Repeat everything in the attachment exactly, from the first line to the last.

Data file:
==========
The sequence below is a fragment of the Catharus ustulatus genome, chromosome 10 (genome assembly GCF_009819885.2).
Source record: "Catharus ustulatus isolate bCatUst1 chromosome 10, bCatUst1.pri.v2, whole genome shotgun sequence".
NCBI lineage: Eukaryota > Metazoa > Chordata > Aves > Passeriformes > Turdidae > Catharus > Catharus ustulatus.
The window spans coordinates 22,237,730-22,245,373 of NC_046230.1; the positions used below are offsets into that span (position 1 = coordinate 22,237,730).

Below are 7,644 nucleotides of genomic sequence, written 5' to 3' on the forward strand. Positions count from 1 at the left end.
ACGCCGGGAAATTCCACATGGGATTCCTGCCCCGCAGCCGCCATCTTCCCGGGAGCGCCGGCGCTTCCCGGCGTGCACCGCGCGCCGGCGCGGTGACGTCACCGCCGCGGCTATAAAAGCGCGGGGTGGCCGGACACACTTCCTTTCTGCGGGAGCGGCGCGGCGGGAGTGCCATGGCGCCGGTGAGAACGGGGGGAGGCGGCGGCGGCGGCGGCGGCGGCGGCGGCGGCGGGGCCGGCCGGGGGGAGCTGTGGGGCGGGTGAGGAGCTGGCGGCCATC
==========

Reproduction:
The sequence below is a fragment of the Catharus ustulatus genome, chromosome 10 (genome assembly GCF_009819885.2).
Source record: "Catharus ustulatus isolate bCatUst1 chromosome 10, bCatUst1.pri.v2, whole genome shotgun sequence".
NCBI lineage: Eukaryota > Metazoa > Chordata > Aves > Passeriformes > Turdidae > Catharus > Catharus ustulatus.
The window spans coordinates 22,237,730-22,245,373 of NC_046230.1; the positions used below are offsets into that span (position 1 = coordinate 22,237,730).

Below are 7,644 nucleotides of genomic sequence, written 5' to 3' on the forward strand. Positions count from 1 at the left end.
ACGCCGGGAAATTCCACATGGGATTCCTGCCCCGCAGCCGCCATCTTCCCGGGAGCGCCGGCGCTTCCCGGCGTGCACCGCGCGCCGGCGCGGTGACGTCACCGCCGCGGCTATAAAAGCGCGGGGTGGCCGGACACACTTCCTTTCTGCGGGAGCGGCGCGGCGGGAGTGCCATGGCGCCGGTGAGAACGGGGGGAGGCGGCGGCGGCGGCGGCGGCGGCGGCGGCGGCGGGGCCGGCCGGGGGGAGCTGTGGGGCGGGTGAGGAGCTGGCGGCCATC